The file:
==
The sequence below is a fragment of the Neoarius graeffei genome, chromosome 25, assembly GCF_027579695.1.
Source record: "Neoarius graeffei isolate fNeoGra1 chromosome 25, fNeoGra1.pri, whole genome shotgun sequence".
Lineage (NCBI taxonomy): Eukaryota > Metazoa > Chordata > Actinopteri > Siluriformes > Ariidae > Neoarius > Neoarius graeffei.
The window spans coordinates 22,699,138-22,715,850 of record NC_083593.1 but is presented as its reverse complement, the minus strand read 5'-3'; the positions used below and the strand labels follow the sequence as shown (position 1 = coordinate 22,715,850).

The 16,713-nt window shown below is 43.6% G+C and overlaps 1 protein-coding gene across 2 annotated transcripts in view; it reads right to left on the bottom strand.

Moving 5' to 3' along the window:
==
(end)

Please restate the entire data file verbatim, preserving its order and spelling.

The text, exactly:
The sequence below is a fragment of the Neoarius graeffei genome, chromosome 25, assembly GCF_027579695.1.
Source record: "Neoarius graeffei isolate fNeoGra1 chromosome 25, fNeoGra1.pri, whole genome shotgun sequence".
Lineage (NCBI taxonomy): Eukaryota > Metazoa > Chordata > Actinopteri > Siluriformes > Ariidae > Neoarius > Neoarius graeffei.
The window spans coordinates 22,699,138-22,715,850 of record NC_083593.1 but is presented as its reverse complement, the minus strand read 5'-3'; the positions used below and the strand labels follow the sequence as shown (position 1 = coordinate 22,715,850).

The 16,713-nt window shown below is 43.6% G+C and overlaps 1 protein-coding gene across 2 annotated transcripts in view; it reads right to left on the bottom strand.

Moving 5' to 3' along the window: